avocado oil
Brittany Hambleton
Brittany Hambleton
January 1, 2024 ·  6 min read

7 Health Benefits of Avocado Oil

How much do you know about the health benefits of avocado oil?

For many years, olive oil has reigned supreme as the healthiest of all the oils. Experts have recommended it to everyone thanks to its apparent benefits for your heart and your brain. Then, coconut oil swooped in and stole the spotlight. There are so many amazing benefits of avocado oil, however, and it definitely deserves a spot in your oil rotation.

The Health Benefits of Avocado Oil

Unlike many other oils, avocado oil does not come from a seed. Instead, we get the oil by pressing the flesh that immediately surrounds the pit [1]. This oil is rich in oleic acid, a heart-healthy monounsaturated omega-9 fatty acid. In fact, avocado oil is 70% oleic acid [2].

Thanks to its impressive nutritional profile, there are many benefits of avocado oil. Although it is not as well-known as olive oil, you should consider adding it into your diet for the following reasons:

1. Extracts from Avocado May Reduce Arthritis Symptoms

Arthritis, which causes inflammation in the joints, can be a debilitating and painful disease. Unfortunately, it affects millions of people worldwide. Avocado oil may help relieve some of these symptoms.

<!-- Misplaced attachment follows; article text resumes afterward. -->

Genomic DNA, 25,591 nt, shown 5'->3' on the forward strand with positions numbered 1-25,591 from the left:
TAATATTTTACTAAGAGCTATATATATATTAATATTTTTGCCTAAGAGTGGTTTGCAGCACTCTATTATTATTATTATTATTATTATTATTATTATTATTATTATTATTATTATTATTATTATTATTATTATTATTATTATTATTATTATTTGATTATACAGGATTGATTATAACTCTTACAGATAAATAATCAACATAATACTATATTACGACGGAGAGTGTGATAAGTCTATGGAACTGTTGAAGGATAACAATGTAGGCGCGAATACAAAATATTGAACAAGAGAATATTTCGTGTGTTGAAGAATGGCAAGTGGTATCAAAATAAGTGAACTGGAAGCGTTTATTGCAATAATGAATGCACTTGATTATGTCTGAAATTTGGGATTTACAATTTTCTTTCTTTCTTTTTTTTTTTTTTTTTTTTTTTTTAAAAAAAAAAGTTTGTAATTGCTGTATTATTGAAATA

Studies have found that extracts from avocado and soybean oil, called avocado/soybean unsaponifiables (ASUs), may reduce pain and stiffness in the joints for people with Arthritis. ASU appears to be particularly beneficial for people with osteoarthritis in their knees and hips [3].

2. It May Be a Beneficial Treatment for Certain Skin Problems

The fatty acid content of avocado oil seems to provide many benefits to your skin. For this reason, an increasing number of topical skin treatments containing avocado oil are appearing on store shelves.

It may provide particular benefit to people suffering with psoriasis. A 2001 study involving thirteen patients found that a cream containing vitamin B12 and avocado oil improved symptoms of psoriasis after twelve weeks of treatment [4].

Some studies on rats have also shown that avocado oil can promote wound healing in rats [5]. This makes it a possible topical treatment for minor wounds in humans.

3. It Can Help Reduce Cholesterol and Improve Heart Health

Its oleic acid content is one of the primary reasons behind the health benefits of avocado oil. Several animal studies have shown that one of these benefits is lowering cholesterol.